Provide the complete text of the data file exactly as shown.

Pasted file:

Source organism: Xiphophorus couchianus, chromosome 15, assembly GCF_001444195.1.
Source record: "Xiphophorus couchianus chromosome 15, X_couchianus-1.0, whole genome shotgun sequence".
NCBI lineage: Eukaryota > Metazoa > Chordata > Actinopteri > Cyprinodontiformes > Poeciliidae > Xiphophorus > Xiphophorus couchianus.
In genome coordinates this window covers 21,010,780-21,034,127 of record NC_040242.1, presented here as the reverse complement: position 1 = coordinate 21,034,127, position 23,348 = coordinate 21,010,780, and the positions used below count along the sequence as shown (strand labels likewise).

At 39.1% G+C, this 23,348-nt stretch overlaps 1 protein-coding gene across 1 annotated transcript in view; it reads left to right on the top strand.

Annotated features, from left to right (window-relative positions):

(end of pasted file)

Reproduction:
Source organism: Xiphophorus couchianus, chromosome 15, assembly GCF_001444195.1.
Source record: "Xiphophorus couchianus chromosome 15, X_couchianus-1.0, whole genome shotgun sequence".
NCBI lineage: Eukaryota > Metazoa > Chordata > Actinopteri > Cyprinodontiformes > Poeciliidae > Xiphophorus > Xiphophorus couchianus.
In genome coordinates this window covers 21,010,780-21,034,127 of record NC_040242.1, presented here as the reverse complement: position 1 = coordinate 21,034,127, position 23,348 = coordinate 21,010,780, and the positions used below count along the sequence as shown (strand labels likewise).

At 39.1% G+C, this 23,348-nt stretch overlaps 1 protein-coding gene across 1 annotated transcript in view; it reads left to right on the top strand.

Annotated features, from left to right (window-relative positions):